The state's comparatively lax licensing standards have made it a draw for illegal immigrants from other states who falsely claim residency here. MVA officials say they have tightened their policy as much as possible without a change in state law.
MVA Administrator John T. Kuo told lawmakers in hearings last month that fraud cases, most of which involve licensing people born in other countries, have more than quadrupled in recent years. The MVA approved more than 6,600 licenses last year for illegal immigrants, by that agency's calculations.
Worried that would-be terrorists could take advantage of widely differing state policies on licensing, Congress passed the Real ID Act in 2005. One of the Sept. 11 hijackers on the flight that crashed into the Pentagon had a Maryland driver's license.
Senate President Thomas V. Mike Miller said that he opposes a two-tiered system but that he expects opposition to any lawful-presence bill before the Senate. Some lawmakers, particularly in more liberal counties such as Montgomery, side with immigrant-rights activists, who believe the state should continue licensing people who cannot show that they are in the U.S. legally.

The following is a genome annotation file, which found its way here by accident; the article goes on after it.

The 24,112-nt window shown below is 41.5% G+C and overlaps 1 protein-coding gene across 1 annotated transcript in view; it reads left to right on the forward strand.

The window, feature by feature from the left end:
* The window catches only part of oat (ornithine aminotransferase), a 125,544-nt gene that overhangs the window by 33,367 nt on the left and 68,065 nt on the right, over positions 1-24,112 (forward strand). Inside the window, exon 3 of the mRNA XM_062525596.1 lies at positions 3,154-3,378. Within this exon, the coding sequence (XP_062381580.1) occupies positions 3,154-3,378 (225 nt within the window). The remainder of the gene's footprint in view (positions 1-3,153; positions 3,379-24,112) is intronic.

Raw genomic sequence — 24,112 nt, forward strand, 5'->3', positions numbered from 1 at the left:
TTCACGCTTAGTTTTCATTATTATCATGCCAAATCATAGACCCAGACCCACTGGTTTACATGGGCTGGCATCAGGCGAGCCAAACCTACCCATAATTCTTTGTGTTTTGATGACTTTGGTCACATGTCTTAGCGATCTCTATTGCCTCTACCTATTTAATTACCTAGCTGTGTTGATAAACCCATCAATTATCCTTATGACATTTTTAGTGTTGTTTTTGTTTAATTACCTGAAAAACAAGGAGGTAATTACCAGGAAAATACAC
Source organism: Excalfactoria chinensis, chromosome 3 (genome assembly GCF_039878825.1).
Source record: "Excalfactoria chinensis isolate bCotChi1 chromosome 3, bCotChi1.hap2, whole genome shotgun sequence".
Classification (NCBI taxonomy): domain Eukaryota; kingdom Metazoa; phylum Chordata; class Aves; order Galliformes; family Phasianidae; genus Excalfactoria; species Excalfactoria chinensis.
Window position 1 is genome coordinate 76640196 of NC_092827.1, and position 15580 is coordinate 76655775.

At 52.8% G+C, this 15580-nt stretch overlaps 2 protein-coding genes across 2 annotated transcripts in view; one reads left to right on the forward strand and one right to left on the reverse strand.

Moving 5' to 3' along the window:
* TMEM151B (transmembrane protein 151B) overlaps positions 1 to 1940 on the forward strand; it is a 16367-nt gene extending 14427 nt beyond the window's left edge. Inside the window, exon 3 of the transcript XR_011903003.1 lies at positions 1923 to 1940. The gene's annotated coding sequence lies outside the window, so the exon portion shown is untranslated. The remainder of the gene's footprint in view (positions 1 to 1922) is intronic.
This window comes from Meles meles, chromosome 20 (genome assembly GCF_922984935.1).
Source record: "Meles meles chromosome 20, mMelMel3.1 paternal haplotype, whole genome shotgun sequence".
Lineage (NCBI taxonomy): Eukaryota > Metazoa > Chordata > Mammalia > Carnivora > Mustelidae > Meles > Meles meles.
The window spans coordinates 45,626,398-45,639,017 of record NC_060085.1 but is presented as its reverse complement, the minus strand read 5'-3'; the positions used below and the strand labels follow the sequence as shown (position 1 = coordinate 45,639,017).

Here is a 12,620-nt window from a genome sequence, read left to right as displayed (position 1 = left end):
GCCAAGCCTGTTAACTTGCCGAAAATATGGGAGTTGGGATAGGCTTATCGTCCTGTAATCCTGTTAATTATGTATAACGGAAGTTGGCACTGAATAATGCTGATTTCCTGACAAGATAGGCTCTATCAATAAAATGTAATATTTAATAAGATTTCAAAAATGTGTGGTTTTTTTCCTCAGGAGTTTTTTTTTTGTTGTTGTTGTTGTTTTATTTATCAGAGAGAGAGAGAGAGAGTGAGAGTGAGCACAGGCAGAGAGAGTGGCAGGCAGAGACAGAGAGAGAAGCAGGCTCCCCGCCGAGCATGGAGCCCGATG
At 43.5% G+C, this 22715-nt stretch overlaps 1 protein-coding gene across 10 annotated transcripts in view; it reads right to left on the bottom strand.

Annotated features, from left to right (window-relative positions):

"I hope common sense prevails," Miller said Friday. "When you hear the statistics of people in foreign countries and residents of other states applying for Maryland drivers licenses, it's astounding."
Delegates debated into the night Friday about the measure, with many raising concerns about broader immigration issues. Republicans, joined by a strong showing of Democrats, said that grandfathering in existing questionable licenses, as the House plan proposes, amounts to amnesty for illegal immigrants.
A move to delete that and other controversial provisions failed by just 14 votes. Del. Gerron Levi of Prince George's County was among those skeptical of the two-tiered system, saying she wanted a plan that would best protect national security.
Other Democrats argued in favor of the "noncompliant license" category.
"What do you do with all of the illegal immigrants here who have been driving around for years?" asked Del. Curtis S. Anderson, a Baltimore Democrat.
Immigrant-rights groups wanted an even more expansive second tier of licenses, which would allow not just existing licensed drivers as the House proposes, but even new applicants to obtain a "not federally complaint" license without documenting their legal status in the U.S.